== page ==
Exhibition Print. Edition EP of 10, 2 APs.
Three gelatin silver prints and one screen print text panel.
60¾ x 40½ x 1½ installed.
© Carrie Mae Weems.
Courtesy of the artist and Jack Shainman Gallery, New York.
Three photographic images depicting unique grave markers, made askew by the passage of time, hint at the rich burial culture of the Gullah people. Myths, legends, and traditions regarding Gullah burial rites are activated by the accompanying text panel. Stemming from an African belief system that asserts the continuation of the “spirit” after death, the Gullah community believed that the dead had an impact on the community of the living. A text panel, adjacent to the photographs, rouses rituals and beliefs of times past. Various everyday objects from seashells, to glassware and teapots were place on the graves to benefit and comfort the departed in the afterlife. Derived from this custom, the practice of permanently pressing the favorite plate of the departed into the wet cement of the grave maker is evident in all three of Weems’ Boneyard photographs. Dates marking the short lifespans of the buried emphasize the harsh conditions these individual were subjected to in their life. Weems depicts the burial cultures of the historically isolated Gullah people in image and text, drawing attention to the rich spiritual and cultural traditions that stem from African traditions as they were practiced on the sea islands.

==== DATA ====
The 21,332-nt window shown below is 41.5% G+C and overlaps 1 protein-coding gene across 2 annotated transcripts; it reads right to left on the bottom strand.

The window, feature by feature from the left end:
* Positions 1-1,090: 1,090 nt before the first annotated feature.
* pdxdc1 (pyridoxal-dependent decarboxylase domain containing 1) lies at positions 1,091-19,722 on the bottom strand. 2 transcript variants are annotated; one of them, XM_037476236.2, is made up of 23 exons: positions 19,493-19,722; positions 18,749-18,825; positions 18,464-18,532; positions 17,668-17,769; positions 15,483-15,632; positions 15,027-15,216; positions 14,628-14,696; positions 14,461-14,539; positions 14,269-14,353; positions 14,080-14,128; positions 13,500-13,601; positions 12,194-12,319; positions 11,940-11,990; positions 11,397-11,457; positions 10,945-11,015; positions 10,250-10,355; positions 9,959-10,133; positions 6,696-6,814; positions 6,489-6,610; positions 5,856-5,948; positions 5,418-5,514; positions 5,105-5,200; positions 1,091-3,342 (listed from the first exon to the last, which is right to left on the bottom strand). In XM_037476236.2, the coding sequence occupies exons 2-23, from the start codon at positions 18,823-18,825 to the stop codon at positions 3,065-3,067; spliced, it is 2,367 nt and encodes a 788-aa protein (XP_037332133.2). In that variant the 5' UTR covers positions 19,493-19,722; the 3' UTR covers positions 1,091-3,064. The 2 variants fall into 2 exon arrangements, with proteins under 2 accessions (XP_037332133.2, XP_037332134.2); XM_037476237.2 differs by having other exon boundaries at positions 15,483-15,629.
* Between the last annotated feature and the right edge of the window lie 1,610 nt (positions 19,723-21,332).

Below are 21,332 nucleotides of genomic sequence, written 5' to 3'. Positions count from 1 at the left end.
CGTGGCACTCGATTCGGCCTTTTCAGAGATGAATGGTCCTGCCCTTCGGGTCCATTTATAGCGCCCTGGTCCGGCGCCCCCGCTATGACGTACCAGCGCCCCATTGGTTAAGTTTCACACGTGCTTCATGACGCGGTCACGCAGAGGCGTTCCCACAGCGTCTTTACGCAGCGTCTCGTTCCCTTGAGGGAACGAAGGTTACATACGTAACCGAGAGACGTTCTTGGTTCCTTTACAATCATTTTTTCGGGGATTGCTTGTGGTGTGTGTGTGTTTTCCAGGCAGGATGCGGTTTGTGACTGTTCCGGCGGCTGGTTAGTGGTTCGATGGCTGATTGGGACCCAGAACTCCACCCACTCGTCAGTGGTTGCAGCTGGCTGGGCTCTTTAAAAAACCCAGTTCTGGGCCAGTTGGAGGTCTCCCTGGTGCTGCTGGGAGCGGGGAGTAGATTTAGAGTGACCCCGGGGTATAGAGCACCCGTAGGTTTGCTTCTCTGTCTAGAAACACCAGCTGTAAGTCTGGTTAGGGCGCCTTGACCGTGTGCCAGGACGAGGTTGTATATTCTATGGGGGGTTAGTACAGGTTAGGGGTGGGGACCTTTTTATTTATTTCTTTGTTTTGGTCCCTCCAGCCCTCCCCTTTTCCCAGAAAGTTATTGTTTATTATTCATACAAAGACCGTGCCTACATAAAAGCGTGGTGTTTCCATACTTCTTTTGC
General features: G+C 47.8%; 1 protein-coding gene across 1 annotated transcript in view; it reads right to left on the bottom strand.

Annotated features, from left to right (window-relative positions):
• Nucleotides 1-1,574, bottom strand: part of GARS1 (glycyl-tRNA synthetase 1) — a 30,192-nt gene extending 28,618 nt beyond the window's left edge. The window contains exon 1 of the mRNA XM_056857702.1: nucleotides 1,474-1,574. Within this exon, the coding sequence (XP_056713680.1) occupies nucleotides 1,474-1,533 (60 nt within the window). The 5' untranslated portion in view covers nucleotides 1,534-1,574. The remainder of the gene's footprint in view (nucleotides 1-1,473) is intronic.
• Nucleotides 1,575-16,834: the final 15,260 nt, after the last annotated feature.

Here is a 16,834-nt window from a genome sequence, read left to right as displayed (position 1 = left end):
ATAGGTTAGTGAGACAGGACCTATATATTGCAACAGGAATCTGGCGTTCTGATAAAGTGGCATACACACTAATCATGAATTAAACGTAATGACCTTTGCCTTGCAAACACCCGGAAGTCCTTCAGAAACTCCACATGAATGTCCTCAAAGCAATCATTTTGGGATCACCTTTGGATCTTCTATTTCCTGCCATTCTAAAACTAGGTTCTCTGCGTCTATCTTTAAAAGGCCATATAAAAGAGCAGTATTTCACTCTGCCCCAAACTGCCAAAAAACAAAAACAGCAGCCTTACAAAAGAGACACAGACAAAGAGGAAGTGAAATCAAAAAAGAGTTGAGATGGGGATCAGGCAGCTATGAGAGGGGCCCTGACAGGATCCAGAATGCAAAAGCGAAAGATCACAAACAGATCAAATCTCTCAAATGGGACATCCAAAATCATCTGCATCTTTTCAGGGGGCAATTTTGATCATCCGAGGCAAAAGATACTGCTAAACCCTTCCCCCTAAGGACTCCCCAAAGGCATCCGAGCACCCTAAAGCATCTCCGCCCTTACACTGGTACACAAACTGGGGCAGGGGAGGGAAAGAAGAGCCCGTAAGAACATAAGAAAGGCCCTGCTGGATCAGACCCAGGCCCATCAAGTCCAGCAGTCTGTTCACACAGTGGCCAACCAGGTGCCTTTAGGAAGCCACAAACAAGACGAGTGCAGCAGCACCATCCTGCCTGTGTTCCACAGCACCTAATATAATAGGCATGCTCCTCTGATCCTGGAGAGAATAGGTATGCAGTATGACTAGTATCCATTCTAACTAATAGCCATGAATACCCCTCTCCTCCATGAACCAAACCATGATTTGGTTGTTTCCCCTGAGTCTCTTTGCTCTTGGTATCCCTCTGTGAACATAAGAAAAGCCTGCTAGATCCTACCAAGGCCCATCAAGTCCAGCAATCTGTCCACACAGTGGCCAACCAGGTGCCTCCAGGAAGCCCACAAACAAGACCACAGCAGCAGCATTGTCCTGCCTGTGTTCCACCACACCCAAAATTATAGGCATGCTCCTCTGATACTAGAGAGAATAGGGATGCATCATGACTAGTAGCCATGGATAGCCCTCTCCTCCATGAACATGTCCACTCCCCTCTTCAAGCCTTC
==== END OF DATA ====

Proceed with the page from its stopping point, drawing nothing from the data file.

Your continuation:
Dulce Montoya ‘14
Gund Gallery Associate